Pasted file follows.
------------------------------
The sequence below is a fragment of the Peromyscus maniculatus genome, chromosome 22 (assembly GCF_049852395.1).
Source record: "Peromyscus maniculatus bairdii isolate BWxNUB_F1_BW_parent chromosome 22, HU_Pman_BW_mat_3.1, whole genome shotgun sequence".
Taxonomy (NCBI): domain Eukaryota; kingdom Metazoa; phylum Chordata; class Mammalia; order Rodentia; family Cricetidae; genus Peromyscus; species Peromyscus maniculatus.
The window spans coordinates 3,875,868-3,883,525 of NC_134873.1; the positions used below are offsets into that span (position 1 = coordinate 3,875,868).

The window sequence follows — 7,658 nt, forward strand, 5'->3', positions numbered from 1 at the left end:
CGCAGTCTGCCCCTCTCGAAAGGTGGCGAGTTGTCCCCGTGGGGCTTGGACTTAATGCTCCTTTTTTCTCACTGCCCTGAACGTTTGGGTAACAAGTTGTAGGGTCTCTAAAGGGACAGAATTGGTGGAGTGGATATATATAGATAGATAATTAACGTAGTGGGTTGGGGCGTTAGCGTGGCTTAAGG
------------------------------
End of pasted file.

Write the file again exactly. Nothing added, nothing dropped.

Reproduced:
The sequence below is a fragment of the Peromyscus maniculatus genome, chromosome 22 (assembly GCF_049852395.1).
Source record: "Peromyscus maniculatus bairdii isolate BWxNUB_F1_BW_parent chromosome 22, HU_Pman_BW_mat_3.1, whole genome shotgun sequence".
Taxonomy (NCBI): domain Eukaryota; kingdom Metazoa; phylum Chordata; class Mammalia; order Rodentia; family Cricetidae; genus Peromyscus; species Peromyscus maniculatus.
The window spans coordinates 3,875,868-3,883,525 of NC_134873.1; the positions used below are offsets into that span (position 1 = coordinate 3,875,868).

The window sequence follows — 7,658 nt, forward strand, 5'->3', positions numbered from 1 at the left end:
CGCAGTCTGCCCCTCTCGAAAGGTGGCGAGTTGTCCCCGTGGGGCTTGGACTTAATGCTCCTTTTTTCTCACTGCCCTGAACGTTTGGGTAACAAGTTGTAGGGTCTCTAAAGGGACAGAATTGGTGGAGTGGATATATATAGATAGATAATTAACGTAGTGGGTTGGGGCGTTAGCGTGGCTTAAGG